Green Valley

Two obscure stones are all that mark the gravel driveway leading to the electronic gate into Green Valley, a nudist camp 25 miles south of Cleveland. A buzz of the intercom and I’m through the gates, up a gravel road and through thick woods that thin into a cluster of trailer-filled campsites.

Personalized lots of neat decks, lawn furniture, stacked wood and fire rings are the norm. It’s typical campground U.S.A. — until a flat, bare butt sidles past. It leads to another butt, then lots of butts, then breasts, and all the other body parts that wiggle, jiggle, wag and sag.

Here at Green Valley these parts are unencumbered, confident: free to shine where the sun does shine.

I’m met by Ray, the camp director, who’s friendly, clothed and efficient, and a few other members who are nice, but naked. I try to act like I have casual conversations with nudists every day, but I’m hot, nervous and feel like everyone is looking at me because I have clothes on!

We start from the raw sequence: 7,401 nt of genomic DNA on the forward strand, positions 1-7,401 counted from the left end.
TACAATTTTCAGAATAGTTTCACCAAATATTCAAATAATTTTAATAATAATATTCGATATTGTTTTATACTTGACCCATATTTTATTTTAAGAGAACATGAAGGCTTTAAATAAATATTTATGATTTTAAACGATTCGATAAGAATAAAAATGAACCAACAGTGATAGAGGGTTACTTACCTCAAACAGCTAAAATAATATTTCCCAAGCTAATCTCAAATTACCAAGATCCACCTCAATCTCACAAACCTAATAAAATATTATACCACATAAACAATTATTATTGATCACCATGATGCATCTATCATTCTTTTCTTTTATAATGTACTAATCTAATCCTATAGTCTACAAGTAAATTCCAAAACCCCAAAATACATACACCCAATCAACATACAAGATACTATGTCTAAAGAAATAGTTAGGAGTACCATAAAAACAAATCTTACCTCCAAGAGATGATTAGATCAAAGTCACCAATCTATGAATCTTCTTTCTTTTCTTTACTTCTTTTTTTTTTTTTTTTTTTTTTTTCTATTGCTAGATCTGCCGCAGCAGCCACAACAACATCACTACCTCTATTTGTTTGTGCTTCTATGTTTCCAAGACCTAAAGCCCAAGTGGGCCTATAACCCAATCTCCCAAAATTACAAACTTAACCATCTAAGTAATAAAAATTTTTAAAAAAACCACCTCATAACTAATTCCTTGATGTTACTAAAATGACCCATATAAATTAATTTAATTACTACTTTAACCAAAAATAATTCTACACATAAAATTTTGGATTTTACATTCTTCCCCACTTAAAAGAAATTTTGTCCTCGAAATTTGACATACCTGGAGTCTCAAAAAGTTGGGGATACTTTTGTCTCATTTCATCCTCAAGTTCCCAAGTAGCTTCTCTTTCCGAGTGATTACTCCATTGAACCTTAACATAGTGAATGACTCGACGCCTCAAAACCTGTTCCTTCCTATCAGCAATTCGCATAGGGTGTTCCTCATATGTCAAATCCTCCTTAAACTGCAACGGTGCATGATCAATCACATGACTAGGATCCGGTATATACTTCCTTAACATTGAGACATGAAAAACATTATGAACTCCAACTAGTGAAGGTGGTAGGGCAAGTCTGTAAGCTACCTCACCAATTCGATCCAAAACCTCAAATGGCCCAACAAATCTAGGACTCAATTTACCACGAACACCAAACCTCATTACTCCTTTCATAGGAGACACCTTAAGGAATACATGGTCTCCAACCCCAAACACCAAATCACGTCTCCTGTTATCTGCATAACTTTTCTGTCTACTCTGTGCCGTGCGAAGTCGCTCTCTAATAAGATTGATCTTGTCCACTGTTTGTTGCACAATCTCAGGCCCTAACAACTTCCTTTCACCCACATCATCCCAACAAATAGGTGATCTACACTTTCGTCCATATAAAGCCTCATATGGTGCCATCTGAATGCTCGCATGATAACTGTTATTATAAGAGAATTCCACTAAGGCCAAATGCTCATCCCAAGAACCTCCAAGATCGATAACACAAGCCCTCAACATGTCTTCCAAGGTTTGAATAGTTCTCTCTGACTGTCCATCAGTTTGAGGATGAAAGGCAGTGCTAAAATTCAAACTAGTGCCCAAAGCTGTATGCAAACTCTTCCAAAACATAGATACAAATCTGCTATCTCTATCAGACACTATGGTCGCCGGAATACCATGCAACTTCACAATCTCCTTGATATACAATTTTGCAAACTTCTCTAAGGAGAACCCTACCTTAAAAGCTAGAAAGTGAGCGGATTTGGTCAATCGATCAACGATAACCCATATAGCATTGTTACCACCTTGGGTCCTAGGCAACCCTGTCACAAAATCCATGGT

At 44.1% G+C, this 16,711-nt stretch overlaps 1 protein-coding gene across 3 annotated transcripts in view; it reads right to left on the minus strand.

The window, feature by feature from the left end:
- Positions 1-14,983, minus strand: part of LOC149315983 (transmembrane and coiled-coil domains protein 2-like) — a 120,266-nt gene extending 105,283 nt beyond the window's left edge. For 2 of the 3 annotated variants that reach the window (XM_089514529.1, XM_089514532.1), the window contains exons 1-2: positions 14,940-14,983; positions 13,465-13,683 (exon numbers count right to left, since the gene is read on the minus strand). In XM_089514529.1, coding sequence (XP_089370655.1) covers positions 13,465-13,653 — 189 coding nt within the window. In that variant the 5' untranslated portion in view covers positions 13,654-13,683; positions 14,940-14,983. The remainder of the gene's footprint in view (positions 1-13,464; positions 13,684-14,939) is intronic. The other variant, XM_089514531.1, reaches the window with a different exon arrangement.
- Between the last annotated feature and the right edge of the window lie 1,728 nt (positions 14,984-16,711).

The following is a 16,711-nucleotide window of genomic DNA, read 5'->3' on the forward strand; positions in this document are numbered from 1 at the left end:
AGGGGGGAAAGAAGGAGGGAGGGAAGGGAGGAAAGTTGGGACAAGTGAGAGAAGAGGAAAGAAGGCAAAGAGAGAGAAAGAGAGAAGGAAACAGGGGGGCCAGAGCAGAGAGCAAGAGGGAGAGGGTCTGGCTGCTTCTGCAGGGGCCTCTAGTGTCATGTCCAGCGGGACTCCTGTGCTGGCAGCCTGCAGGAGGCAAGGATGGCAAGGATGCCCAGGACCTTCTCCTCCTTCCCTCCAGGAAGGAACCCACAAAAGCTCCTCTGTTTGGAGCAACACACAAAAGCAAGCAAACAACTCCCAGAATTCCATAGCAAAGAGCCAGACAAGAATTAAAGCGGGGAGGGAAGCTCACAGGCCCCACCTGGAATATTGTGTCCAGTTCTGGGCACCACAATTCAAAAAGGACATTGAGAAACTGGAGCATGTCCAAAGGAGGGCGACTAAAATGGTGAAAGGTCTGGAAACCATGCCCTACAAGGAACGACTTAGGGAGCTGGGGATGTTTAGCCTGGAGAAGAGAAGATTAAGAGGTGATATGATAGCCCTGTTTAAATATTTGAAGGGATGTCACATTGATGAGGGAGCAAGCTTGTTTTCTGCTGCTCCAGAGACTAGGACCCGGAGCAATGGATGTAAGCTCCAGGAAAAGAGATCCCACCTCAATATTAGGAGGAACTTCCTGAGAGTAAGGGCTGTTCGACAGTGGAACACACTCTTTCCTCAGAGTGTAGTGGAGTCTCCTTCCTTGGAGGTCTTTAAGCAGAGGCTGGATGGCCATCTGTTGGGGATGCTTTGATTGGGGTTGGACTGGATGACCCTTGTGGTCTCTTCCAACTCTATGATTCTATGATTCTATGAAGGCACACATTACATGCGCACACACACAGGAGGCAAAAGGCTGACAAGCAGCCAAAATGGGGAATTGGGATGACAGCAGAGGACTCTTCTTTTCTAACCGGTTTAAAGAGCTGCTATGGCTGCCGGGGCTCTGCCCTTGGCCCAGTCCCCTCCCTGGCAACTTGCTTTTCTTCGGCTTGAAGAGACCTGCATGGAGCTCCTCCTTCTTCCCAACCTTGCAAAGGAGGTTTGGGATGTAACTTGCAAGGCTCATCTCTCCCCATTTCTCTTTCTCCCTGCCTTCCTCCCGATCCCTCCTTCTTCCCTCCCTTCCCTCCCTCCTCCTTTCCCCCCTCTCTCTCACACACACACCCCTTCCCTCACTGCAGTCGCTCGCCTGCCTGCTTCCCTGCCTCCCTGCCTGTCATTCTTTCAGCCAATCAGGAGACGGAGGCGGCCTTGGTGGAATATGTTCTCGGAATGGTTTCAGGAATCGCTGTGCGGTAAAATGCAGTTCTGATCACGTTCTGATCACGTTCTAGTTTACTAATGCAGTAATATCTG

I confide my fears as we go on the tour, and Ray tells me that’s the regular first reaction. Most people experience the confusion of what to do with their eyes, but after awhile, it fades. Nudity, like marriage, becomes familiar, normal, taken for granted. The camp was originally formed as the Green Goose in 1936 and is one of the oldest nudist resorts in the country. It covers 47 acres of campsites and hiking trails. There’s a community room, a swimming pool, hot tub, fishing lake, and courts for volleyball, basketball, tennis and shuffleboard. It’s a self-governed, self-contained area of approximately 220 people from young to old whose simple belief is the recognition of the wholesomeness of the human body. Here, believers can experience the sun, wind and water on their naked bodies without judgment or embarrassment.

“The world’s not made of 10s,” Ray tells me. “We are what we are.” Here people are truly not concerned with body size, shape or condition. But even in this place where members enjoy the leisure of a nonsexual nudity in an otherwise carefree community, they have one major worry: poison ivy.

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